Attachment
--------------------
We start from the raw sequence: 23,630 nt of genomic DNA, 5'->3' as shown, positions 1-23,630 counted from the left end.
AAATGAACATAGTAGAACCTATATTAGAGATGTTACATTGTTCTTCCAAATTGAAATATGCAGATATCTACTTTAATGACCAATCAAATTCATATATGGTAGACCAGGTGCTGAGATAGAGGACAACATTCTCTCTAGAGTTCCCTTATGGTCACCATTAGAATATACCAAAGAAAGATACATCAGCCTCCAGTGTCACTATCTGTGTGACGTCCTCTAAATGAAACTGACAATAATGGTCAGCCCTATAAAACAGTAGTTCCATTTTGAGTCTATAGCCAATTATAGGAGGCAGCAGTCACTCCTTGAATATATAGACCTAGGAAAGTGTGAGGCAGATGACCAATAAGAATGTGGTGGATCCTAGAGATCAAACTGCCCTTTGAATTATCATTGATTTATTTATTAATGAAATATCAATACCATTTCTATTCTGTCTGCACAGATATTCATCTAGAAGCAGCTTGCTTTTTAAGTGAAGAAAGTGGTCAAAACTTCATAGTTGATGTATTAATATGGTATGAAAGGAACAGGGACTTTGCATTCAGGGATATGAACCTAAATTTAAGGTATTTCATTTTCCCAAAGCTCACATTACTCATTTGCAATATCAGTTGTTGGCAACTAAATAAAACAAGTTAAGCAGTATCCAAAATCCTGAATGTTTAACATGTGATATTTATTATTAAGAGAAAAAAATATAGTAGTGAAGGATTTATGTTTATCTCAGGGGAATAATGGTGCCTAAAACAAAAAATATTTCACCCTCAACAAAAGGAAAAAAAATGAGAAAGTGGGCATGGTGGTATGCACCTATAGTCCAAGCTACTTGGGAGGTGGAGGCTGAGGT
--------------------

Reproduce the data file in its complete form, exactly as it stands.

We start from the raw sequence: 23,630 nt of genomic DNA, 5'->3' as shown, positions 1-23,630 counted from the left end.
AAATGAACATAGTAGAACCTATATTAGAGATGTTACATTGTTCTTCCAAATTGAAATATGCAGATATCTACTTTAATGACCAATCAAATTCATATATGGTAGACCAGGTGCTGAGATAGAGGACAACATTCTCTCTAGAGTTCCCTTATGGTCACCATTAGAATATACCAAAGAAAGATACATCAGCCTCCAGTGTCACTATCTGTGTGACGTCCTCTAAATGAAACTGACAATAATGGTCAGCCCTATAAAACAGTAGTTCCATTTTGAGTCTATAGCCAATTATAGGAGGCAGCAGTCACTCCTTGAATATATAGACCTAGGAAAGTGTGAGGCAGATGACCAATAAGAATGTGGTGGATCCTAGAGATCAAACTGCCCTTTGAATTATCATTGATTTATTTATTAATGAAATATCAATACCATTTCTATTCTGTCTGCACAGATATTCATCTAGAAGCAGCTTGCTTTTTAAGTGAAGAAAGTGGTCAAAACTTCATAGTTGATGTATTAATATGGTATGAAAGGAACAGGGACTTTGCATTCAGGGATATGAACCTAAATTTAAGGTATTTCATTTTCCCAAAGCTCACATTACTCATTTGCAATATCAGTTGTTGGCAACTAAATAAAACAAGTTAAGCAGTATCCAAAATCCTGAATGTTTAACATGTGATATTTATTATTAAGAGAAAAAAATATAGTAGTGAAGGATTTATGTTTATCTCAGGGGAATAATGGTGCCTAAAACAAAAAATATTTCACCCTCAACAAAAGGAAAAAAAATGAGAAAGTGGGCATGGTGGTATGCACCTATAGTCCAAGCTACTTGGGAGGTGGAGGCTGAGGT